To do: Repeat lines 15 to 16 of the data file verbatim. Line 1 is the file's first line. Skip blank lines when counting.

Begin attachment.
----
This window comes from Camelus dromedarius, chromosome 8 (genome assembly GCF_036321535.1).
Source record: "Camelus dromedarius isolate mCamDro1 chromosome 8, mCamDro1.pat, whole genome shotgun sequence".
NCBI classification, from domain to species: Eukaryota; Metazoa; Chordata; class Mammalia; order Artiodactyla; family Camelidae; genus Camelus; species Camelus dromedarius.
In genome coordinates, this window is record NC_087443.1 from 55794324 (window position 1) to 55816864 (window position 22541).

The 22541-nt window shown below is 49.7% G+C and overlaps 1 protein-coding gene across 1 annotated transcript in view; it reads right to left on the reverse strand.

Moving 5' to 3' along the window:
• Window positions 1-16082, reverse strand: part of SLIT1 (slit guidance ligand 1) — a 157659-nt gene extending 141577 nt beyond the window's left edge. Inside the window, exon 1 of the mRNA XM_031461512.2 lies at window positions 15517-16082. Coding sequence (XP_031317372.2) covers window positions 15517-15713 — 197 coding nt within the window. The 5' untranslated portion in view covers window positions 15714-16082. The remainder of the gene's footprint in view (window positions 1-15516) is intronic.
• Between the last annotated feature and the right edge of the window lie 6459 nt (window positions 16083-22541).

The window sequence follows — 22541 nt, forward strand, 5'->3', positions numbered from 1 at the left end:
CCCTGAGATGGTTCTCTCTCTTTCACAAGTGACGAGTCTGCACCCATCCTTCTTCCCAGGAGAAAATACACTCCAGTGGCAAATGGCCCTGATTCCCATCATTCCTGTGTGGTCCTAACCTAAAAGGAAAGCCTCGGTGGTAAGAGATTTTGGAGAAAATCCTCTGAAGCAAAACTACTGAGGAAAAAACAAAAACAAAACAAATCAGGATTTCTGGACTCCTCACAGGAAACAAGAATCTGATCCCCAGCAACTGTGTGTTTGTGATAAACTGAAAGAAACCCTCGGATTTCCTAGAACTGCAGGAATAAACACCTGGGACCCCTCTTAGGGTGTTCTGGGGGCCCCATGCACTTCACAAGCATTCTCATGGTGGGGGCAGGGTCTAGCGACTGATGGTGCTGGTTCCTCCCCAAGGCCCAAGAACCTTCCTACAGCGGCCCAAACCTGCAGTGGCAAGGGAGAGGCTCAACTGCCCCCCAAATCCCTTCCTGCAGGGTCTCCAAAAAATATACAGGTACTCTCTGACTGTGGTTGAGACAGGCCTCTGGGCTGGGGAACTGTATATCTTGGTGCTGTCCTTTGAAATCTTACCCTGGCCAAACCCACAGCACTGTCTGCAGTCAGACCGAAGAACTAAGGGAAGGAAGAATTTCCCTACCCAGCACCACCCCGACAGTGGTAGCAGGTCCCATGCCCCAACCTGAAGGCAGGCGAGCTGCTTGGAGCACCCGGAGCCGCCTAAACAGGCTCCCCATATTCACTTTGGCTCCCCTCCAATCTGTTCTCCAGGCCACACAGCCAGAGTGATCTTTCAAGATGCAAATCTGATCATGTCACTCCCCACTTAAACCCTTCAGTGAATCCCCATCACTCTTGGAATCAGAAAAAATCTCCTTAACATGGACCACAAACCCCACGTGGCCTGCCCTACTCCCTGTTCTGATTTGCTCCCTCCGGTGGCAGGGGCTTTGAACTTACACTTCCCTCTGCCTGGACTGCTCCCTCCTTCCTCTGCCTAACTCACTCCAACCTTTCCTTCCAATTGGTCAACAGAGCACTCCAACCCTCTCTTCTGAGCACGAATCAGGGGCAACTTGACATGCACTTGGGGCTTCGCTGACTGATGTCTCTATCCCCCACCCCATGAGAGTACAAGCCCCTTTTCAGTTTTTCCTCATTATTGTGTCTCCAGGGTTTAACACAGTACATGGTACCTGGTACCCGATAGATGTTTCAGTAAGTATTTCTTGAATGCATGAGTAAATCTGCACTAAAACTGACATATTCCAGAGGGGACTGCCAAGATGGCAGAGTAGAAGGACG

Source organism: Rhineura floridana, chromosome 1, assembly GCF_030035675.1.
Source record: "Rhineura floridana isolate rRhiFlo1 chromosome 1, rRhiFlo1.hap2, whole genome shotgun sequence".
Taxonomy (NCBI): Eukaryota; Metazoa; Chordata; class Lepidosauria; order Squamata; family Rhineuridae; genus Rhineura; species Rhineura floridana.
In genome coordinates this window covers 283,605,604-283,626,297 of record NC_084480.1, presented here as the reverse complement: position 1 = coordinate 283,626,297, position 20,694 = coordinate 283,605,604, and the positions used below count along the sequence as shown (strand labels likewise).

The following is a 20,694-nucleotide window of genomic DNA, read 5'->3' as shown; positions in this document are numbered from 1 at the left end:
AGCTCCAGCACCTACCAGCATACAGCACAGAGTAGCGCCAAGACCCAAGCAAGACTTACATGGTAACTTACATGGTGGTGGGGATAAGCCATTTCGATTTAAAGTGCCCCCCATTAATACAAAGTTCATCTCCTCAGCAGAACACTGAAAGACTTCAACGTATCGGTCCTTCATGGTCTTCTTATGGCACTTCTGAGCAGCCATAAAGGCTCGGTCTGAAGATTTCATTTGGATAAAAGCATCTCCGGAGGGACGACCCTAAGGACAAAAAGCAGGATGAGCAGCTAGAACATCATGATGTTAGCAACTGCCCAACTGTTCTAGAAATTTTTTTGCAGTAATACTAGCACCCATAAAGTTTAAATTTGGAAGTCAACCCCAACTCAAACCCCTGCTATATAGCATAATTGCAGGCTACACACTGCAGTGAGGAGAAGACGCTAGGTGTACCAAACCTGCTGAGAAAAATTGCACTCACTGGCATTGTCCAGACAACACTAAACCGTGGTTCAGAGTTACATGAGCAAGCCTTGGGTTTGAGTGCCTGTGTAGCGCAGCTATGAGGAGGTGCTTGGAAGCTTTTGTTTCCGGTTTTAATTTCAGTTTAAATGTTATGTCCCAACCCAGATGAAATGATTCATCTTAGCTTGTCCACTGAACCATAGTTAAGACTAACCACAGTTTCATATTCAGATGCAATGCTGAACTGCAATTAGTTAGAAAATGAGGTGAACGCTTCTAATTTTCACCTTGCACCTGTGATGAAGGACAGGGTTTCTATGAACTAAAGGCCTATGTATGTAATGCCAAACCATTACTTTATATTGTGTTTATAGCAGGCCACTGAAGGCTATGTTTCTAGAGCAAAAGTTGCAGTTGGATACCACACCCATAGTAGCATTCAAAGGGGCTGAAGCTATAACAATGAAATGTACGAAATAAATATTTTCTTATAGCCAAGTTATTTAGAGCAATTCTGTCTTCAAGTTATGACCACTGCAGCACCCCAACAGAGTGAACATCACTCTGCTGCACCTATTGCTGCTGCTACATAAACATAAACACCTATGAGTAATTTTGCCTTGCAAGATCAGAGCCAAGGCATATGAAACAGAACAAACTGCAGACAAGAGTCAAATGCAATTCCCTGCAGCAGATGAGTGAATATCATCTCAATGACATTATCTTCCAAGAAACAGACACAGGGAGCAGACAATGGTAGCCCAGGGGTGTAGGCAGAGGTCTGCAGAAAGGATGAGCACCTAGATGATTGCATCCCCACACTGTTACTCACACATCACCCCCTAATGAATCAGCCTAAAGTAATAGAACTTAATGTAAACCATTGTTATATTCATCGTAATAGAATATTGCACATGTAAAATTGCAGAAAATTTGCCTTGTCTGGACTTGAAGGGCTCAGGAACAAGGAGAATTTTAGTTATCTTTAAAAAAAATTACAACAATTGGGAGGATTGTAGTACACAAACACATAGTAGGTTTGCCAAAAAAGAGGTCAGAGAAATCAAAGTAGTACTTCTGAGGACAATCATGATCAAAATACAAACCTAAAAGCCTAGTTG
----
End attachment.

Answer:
The following is a 20,694-nucleotide window of genomic DNA, read 5'->3' as shown; positions in this document are numbered from 1 at the left end:
AGCTCCAGCACCTACCAGCATACAGCACAGAGTAGCGCCAAGACCCAAGCAAGACTTACATGGTAACTTACATGGTGGTGGGGATAAGCCATTTCGATTTAAAGTGCCCCCCATTAATACAAAGTTCATCTCCTCAGCAGAACACTGAAAGACTTCAACGTATCGGTCCTTCATGGTCTTCTTATGGCACTTCTGAGCAGCCATAAAGGCTCGGTCTGAAGATTTCATTTGGATAAAAGCATCTCCGGAGGGACGACCCTAAGGACAAAAAGCAGGATGAGCAGCTAGAACATCATGATGTTAGCAACTGCCCAACTGTTCTAGAAATTTTTTTGCAGTAATACTAGCACCCATAAAGTTTAAATTTGGAAGTCAACCCCAACTCAAACCCCTGCTATATAGCATAATTGCAGGCTACACACTGCAGTGAGGAGAAGACGCTAGGTGTACCAAACCTGCTGAGAAAAATTGCACTCACTGGCATTGTCCAGACAACACTAAACCGTGGTTCAGAGTTACATGAGCAAGCCTTGGGTTTGAGTGCCTGTGTAGCGCAGCTATGAGGAGGTGCTTGGAAGCTTTTGTTTCCGGTTTTAATTTCAGTTTAAATGTTATGTCCCAACCCAGATGAAATGATTCATCTTAGCTTGTCCACTGAACCATAGTTAAGACTAACCACAGTTTCATATTCAGATGCAATGCTGAACTGCAATTAGTTAGAAAATGAGGTGAACGCTTCTAATTTTCACCTTGCACCTGTGATGAAGGACAGGGTTTCTATGAACTAAAGGCCTATGTATGTAATGCCAAACCATTACTTTATATTGTGTTTATAGCAGGCCACTGAAGGCTATGTTTCTAGAGCAAAAGTTGCAGTTGGATACCACACCCATAGTAGCATTCAAAGGGGCTGAAGCTATAACAATGAAATGTACGAAATAAATATTTTCTTATAGCCAAGTTATTTAGAGCAATTCTGTCTTCAAGTTATGACCACTGCAGCACCCCAACAGAGTGAACATCACTCTGCTGCACCTATTGCTGCTGCTACATAAACATAAACACCTATGAGTAATTTTGCCTTGCAAGATCAGAGCCAAGGCATATGAAACAGAACAAACTGCAGACAAGAGTCAAATGCAATTCCCTGCAGCAGATGAGTGAATATCATCTCAATGACATTATCTTCCAAGAAACAGACACAGGGAGCAGACAATGGTAGCCCAGGGGTGTAGGCAGAGGTCTGCAGAAAGGATGAGCACCTAGATGATTGCATCCCCACACTGTTACTCACACATCACCCCCTAATGAATCAGCCTAAAGTAATAGAACTTAATGTAAACCATTGTTATATTCATCGTAATAGAATATTGCACATGTAAAATTGCAGAAAATTTGCCTTGTCTGGACTTGAAGGGCTCAGGAACAAGGAGAATTTTAGTTATCTTTAAAAAAAATTACAACAATTGGGAGGATTGTAGTACACAAACACATAGTAGGTTTGCCAAAAAAGAGGTCAGAGAAATCAAAGTAGTACTTCTGAGGACAATCATGATCAAAATACAAACCTAAAAGCCTAGTTG